I'm on one side of the mic with Tina Muir in this podcast about raising adventurous kids and the struggle many of us have with controlling our enthusiasm, and the growth of ultramarathons and URP. …and on the other side of the mic in this new URP ...
I’m on one side of the mic with Tina Muir in this podcast about raising adventurous kids and the struggle many of us have with controlling our enthusiasm, and the growth of ultramarathons and URP.
…and on the other side of the mic in this new URP episode where we talk with Josh Ritter about why he DNFed the same hundred miler three times…and what he did to get it right the fourth.
“I chased her for 181 miles,” Curtin said. “I was super amped up. I took a ton of energy drinks, but I think it was more the thrill of the chase and being neck-and-neck for two days into a race that really had me going. I didn’t mean to catch her that quickly. It was way easier to chase than to constantly look back to see how far ahead I was.
Kipchoge’s ‘drink guy’ gets some media love. I agree with Gault’s analysis of why so many people connected with him: We’ve all worked aid stations and have felt that little piece of pride that we helped someone do something awesome….no matter how tiny our part was, we were there and did it well.
I downed a full pack of ramen, a quesadilla, oreos, all totaling 500+ calories, in 7 minutes, and then I was gone into the evening light across an angrily frothing White River…
–This type of sentence makes no sense to 99.9% of the population, but it made sense to Ghelfi on his FKT of the Wonderland Trail and many of us will relate. Great read and lessons about pacing…check it out here.
Josh Ritter started running ultramarathons in 2012 and in that first year lined up at Hal Koerner’s Pine to Palm 100. He wouldn’t finish the race, taking a DNF around mile 70.
This is an episode that follows Josh’s journey from 2012 through three DNFs on the same course and multiple wild fires, until he eventually earned his buckle just two weeks ago. What was the magic secret, and what did he do to balance family commitments with his running goals? If you’re someone who’s struggled with cutoffs or persistent, you’ll want to pay attention to this episode.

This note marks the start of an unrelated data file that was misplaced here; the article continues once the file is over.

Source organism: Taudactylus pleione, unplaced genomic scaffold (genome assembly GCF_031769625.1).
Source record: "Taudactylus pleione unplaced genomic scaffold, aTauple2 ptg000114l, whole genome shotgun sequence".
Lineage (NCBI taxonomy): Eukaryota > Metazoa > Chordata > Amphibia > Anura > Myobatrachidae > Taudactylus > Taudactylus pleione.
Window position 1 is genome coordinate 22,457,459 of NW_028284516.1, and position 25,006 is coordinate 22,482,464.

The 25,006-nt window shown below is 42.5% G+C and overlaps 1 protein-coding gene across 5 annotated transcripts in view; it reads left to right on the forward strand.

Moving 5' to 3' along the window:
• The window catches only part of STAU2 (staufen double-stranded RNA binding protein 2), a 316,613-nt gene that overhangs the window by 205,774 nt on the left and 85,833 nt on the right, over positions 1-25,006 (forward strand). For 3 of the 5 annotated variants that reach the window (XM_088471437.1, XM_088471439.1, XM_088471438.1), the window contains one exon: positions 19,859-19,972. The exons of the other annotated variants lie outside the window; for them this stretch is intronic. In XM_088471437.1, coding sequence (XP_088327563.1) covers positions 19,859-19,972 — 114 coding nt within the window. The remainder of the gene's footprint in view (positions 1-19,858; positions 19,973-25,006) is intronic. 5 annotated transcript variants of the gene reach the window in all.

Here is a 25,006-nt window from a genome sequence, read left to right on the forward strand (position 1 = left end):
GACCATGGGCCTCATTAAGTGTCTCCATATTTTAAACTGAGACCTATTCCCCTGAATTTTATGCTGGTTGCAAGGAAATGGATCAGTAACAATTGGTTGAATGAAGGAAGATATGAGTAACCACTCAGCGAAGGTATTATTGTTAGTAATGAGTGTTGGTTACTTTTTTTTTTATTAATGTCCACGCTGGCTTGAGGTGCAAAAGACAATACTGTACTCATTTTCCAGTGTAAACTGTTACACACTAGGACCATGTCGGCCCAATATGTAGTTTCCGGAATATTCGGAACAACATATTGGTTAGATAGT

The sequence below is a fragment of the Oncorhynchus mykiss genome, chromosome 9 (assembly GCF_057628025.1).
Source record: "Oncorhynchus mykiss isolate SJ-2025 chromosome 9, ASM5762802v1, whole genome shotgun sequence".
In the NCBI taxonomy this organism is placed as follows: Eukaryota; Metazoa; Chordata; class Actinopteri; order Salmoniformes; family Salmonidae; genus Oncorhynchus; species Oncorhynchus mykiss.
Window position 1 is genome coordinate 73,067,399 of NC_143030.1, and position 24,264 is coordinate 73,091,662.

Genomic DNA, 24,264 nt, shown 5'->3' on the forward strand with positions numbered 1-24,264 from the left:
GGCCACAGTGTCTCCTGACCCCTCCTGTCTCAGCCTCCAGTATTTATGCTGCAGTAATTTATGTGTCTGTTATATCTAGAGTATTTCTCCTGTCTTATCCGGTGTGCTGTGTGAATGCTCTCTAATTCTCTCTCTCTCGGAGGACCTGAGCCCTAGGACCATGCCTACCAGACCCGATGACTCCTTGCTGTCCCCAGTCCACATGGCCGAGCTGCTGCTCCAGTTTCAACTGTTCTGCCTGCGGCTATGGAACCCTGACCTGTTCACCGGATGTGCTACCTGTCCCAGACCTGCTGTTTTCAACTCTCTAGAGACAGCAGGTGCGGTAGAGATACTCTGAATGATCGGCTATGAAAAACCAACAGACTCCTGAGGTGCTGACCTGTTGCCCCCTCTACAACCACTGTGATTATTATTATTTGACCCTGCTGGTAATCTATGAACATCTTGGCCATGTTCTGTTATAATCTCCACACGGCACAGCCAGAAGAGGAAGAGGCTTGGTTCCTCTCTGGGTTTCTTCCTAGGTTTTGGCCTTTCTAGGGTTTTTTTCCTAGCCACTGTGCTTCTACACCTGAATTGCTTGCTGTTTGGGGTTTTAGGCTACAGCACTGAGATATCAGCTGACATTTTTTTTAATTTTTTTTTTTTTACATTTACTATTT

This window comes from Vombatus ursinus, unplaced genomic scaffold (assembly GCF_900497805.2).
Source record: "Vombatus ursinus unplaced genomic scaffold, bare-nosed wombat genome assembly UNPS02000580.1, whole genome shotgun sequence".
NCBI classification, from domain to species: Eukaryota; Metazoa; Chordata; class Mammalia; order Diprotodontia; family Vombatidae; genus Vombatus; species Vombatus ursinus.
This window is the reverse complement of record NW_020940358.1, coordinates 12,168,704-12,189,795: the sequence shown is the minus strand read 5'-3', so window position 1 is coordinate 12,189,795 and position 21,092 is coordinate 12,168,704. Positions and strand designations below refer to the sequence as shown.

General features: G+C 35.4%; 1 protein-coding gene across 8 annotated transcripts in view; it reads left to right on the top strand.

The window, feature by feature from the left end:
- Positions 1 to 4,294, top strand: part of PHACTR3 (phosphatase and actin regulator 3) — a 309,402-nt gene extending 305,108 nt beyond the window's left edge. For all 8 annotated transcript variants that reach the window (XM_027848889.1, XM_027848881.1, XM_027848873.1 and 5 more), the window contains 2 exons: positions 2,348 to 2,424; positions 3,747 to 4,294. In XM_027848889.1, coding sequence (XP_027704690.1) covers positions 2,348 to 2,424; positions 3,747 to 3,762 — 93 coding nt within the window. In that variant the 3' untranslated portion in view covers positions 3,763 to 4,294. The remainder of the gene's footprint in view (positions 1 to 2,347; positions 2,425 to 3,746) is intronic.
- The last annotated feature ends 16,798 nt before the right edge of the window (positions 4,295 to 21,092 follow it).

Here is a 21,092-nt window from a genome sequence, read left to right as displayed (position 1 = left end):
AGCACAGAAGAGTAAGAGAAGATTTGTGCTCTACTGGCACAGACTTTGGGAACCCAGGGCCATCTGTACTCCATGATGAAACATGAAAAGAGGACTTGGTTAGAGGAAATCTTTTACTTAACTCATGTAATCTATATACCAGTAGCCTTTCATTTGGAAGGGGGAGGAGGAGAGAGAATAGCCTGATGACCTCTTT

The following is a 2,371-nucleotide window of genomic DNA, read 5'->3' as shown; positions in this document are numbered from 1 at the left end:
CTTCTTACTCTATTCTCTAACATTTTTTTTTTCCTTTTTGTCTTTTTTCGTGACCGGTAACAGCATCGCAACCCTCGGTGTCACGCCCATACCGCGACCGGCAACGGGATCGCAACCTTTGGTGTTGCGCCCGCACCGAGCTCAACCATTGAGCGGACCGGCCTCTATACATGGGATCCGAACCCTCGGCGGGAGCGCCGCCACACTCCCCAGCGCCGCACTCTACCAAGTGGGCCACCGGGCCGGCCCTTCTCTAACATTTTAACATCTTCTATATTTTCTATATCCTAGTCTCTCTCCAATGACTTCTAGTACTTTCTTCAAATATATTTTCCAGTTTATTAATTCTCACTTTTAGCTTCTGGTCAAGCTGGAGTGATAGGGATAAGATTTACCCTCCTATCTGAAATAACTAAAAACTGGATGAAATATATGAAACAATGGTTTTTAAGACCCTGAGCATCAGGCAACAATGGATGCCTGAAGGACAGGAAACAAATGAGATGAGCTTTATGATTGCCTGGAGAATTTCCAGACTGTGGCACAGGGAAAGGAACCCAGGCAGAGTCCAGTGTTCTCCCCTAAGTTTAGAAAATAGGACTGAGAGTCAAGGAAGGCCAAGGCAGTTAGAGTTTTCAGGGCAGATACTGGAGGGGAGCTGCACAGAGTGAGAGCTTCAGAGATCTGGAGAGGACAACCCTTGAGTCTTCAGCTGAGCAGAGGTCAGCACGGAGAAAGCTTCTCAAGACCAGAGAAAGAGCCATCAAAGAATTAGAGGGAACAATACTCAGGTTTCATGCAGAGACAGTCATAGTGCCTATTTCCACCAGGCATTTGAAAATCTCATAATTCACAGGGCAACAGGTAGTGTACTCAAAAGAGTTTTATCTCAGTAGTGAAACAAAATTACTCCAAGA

As the crew, as a spectator, as a pacer, our job is to support. That’s it. It’s not our race. It’s the runner’s. There is definitely a line to walk in pushing your runner when the mental barriers are too strong, to keep them going when we know they can. But there is also a time when we must let the runner decide what’s best for them, for that day and their future and in that decision, to still be their biggest fan. How do we strike that balance?
New interview coming soon: Josh toed the line at Pine to Palm four times over the past six years and DNFed each attempt. Then two weeks ago, he lined up and made it to the finish line. We’ll find out how he did it. Stay tuned for an inspiring episode.
Avast ye! If you’re running trails in the PNW and see helicopters carrying mountain goats off hilltops, fear not. It’s not your fatigue or your eyes or your edibles. It’s this.
So how do we get more kids, more women, more people involved in this stupid sport? Forcing them in (either by overly-enthusiastic parents or by quotas) is not the answer, and I find the divisiveness popular with some millennials to be counterproductive at best. I’m not going to mention her name out of respect for privacy–and primarily because she did this completely under the radar–but Sunny received a wholly unexpected letter from someone (an uber-elite woman) Monday congratulating on her running and encouraging her love for adventure. Sunny beamed and told all of her friends about the letter and now more of her friends want to hit the trails with us this weekend. It’s a tiny gesture that creates small waves, but those turn into bigger waves, right? These are the things that stick with kids (and hell, adults!) for the long run. Real life super heroes (and pirates) exist and have incredible powers for real change.
More endurance madness: Ashley Horner was giving it the ol heave ho and attempting to complete 50 Ironman-distance triathlons in fifty days, but she’s called it quits after a medical scare and decided to walk the plank. Here’s the story, and be sure to pay attention to the detail that many of you/us likely skipped over:
She received intravenous fluids for six hours, then left the ER, sent Viada the results of her blood test, ate a pizza, and got a full night of sleep.